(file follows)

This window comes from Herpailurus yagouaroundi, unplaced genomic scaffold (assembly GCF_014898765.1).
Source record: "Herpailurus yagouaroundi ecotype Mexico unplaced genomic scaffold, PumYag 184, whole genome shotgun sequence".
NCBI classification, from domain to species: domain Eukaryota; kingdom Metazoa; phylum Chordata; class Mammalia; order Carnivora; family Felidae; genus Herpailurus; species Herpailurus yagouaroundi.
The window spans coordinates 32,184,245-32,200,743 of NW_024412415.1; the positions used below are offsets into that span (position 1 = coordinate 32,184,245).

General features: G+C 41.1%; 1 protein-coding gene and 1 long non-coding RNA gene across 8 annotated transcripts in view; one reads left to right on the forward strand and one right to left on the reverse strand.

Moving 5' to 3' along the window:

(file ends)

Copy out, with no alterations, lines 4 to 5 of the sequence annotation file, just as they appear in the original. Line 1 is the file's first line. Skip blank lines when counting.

The window spans coordinates 32,184,245-32,200,743 of NW_024412415.1; the positions used below are offsets into that span (position 1 = coordinate 32,184,245).

General features: G+C 41.1%; 1 protein-coding gene and 1 long non-coding RNA gene across 8 annotated transcripts in view; one reads left to right on the forward strand and one right to left on the reverse strand.